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OVC wants open River Summit

July 28, 2014

The long-awaited River Summit is scheduled to start this morning, focusing on the Lower Owens River Project and what, if anything, should be done to meet the goals and expectations of the project.
But, the issue of whether the three-day series of meetings and tours will be open to the public has created a contentious situation “from the get go,” admits Owens Valley Committee President Mary Roper.
The OVC issued a press release Thursday, July 24, inviting the public to the meetings held at the LADWP Bishop office. Both Inyo County and Los Angeles Department of Water and Power responded, saying, no, the River Summit would be closed to the public.
“It was not our intent (to create contention),” said Roper in a phone interview yesterday, “it was a matter of principle.”
The idea of a summit was introduced by the LORP consultants, Ecosystem Sciences, at last January’s Inyo County/Los Angeles Department of Water and Power LORP update meeting. That meeting was public with standing-room-only attendance. The issues discussed were adaptive management plans to encourage the Owens to behave more like a river than a channel, primarily by altering the constant and seasonal habitat flows outlined in the 1997 Memorandum of Understanding as well as the capacity of the pumpback station that would allow LADWP to recover the excess flows.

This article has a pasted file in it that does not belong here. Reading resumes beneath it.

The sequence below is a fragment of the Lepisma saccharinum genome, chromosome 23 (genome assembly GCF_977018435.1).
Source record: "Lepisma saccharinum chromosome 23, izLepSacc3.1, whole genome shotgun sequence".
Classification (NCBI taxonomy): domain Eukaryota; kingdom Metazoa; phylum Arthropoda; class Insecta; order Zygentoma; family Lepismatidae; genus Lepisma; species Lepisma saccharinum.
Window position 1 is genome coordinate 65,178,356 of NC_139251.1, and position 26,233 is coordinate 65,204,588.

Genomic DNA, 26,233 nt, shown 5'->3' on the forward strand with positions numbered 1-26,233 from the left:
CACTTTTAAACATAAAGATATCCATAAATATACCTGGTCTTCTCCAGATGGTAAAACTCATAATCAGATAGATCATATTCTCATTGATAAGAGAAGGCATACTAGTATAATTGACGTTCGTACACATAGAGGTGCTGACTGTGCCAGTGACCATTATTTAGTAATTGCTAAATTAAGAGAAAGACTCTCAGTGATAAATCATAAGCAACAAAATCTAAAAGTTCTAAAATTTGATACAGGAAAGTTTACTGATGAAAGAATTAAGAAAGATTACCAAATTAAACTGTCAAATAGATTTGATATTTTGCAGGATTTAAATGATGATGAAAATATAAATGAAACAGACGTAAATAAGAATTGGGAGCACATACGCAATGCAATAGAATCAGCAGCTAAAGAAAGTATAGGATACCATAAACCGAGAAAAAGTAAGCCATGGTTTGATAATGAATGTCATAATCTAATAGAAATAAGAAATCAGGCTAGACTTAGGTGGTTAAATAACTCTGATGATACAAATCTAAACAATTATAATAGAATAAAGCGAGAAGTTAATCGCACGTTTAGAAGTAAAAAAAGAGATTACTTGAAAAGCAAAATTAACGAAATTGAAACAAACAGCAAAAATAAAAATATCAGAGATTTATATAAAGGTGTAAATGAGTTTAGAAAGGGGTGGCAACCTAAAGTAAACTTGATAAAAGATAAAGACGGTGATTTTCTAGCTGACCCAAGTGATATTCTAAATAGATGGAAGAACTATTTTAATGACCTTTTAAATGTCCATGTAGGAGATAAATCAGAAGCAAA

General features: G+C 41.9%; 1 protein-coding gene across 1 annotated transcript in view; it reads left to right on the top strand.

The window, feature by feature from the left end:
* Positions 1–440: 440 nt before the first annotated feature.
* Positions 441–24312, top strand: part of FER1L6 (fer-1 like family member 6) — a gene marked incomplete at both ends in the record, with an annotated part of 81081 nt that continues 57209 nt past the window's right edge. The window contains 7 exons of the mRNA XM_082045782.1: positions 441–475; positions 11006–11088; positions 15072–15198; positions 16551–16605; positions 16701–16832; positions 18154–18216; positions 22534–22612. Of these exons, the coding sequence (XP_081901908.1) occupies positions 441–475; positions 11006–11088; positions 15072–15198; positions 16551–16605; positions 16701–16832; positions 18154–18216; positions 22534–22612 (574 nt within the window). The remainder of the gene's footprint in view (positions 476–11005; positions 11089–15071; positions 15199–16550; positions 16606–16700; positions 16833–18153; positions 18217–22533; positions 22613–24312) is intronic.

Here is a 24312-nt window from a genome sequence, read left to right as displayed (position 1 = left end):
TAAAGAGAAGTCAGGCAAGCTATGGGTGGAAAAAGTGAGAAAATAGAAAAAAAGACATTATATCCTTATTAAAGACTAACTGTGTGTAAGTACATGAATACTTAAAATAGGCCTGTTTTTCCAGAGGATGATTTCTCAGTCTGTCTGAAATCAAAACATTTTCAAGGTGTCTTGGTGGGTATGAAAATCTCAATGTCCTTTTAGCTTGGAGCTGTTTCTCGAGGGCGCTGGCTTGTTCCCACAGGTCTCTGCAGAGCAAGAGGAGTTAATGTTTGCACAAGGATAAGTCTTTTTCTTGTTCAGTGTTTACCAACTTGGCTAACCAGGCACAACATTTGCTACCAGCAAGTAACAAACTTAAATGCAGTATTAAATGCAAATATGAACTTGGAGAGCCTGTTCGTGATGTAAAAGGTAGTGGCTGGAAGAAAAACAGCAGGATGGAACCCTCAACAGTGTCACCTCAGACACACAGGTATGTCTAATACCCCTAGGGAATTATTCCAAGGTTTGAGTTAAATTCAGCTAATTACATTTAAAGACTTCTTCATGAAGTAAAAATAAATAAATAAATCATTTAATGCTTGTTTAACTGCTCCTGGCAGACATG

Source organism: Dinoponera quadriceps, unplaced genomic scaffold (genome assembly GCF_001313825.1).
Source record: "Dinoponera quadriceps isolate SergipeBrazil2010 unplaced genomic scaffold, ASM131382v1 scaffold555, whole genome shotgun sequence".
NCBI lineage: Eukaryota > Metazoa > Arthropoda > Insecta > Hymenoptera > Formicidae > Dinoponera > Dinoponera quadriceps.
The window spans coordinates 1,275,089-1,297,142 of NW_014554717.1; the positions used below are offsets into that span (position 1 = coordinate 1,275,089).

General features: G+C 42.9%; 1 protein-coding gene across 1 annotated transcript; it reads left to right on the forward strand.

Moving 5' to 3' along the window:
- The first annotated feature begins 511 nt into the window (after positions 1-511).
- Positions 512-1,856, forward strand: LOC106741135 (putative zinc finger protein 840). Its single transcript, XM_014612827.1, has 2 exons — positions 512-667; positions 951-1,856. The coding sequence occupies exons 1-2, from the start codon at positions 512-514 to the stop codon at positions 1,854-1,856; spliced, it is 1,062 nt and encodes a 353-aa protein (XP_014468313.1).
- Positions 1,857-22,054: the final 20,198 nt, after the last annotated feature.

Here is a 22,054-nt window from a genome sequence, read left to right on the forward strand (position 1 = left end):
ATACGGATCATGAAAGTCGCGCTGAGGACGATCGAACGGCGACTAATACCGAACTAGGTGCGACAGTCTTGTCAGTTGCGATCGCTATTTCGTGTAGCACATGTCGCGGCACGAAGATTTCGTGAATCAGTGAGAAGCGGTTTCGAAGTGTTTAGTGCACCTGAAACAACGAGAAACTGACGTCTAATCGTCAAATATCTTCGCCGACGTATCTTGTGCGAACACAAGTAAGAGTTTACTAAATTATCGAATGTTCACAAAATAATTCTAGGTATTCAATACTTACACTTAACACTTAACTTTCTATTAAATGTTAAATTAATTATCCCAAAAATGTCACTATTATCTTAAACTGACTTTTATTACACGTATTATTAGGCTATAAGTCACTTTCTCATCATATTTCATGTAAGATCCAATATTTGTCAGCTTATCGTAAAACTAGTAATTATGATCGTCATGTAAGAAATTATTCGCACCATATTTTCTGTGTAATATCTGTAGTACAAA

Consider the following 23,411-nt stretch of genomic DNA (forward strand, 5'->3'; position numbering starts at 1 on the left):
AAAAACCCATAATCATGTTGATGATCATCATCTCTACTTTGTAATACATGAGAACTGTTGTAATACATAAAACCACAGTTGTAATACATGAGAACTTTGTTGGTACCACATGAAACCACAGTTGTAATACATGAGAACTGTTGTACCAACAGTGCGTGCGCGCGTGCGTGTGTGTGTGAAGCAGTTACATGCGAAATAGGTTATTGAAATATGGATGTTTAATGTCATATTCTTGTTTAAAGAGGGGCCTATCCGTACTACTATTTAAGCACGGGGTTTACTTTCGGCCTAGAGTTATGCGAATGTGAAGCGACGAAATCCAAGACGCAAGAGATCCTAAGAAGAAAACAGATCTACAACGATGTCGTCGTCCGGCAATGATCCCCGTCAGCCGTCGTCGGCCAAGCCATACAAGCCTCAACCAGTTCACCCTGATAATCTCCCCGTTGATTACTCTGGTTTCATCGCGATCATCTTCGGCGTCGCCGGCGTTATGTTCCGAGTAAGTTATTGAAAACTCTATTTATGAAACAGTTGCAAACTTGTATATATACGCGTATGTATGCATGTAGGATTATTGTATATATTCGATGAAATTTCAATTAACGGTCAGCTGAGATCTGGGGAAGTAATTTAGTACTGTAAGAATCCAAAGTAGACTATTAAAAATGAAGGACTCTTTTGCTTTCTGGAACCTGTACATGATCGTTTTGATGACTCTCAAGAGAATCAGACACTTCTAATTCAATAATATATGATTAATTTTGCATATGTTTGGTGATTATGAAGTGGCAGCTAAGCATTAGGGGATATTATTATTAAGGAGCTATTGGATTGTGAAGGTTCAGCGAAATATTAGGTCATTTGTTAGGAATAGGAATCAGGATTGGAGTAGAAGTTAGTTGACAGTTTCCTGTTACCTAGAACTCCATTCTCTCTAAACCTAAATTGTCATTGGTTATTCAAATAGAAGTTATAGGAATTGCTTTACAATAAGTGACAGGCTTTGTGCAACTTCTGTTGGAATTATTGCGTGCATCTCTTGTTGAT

In its LORP recommendations, Ecosystem Sciences recommended the summit be open to the public. More recently, however, they indicated to Inyo County Water Department Director Bob Harrington they did not expect the sessions to be public.
“There is nothing confidential about the meeting,” stated Harrington in an email. “Results of the meeting will be made public at some point in the future when we can distill the meeting into a memo summarizing the events and conclusions.”
He also explained in a phone interview that since the MOU was a settlement to litigation with stipulations agreed to as a result of a lawsuit, the meeting and negotiations were not required to be public.
“The county is not adverse to public meetings on the LORP,” he said. “The process is as public as it can be. We’ve had staff meetings with the MOU partners and those have not been open. There is no Brown Act involved here. There will be no new information presented. Everything is in the annual report and on the county’s website.”
The OVC is one of the MOU partners with the city, the county, the California Department of Fish and Wildlife, the California State Lands Commission, Sierra Club and Carla Scheidlinger. Representatives from the ranching community will be in attendance but are not on the agenda. “Lessees conduct a number of land management activities in the LORP area,” said Harrington “and LORP activities have the potential to affect the lessees’ businesses.”
Roper’s view is that the LORP is “not just the MOU partners’ project, it’s the citizens’ project. It can’t hurt to have the public there.” Roper noted the good ideas presented at the January LORP update meeting, “but I can see where the summit would not be open to that kind of discourse. If the public is included and some people go off into the weeds, it could still be a controlled, productive meeting.”
Roper said the OVC asked the partners about the closed status of the meetings. “We got no response, so we issued the press release,” she said.
In January, when the condition of the LORP was laid out, the consensus was for change to the way the project is managed but with the understanding that those changes would require compromise from all the MOU partners.

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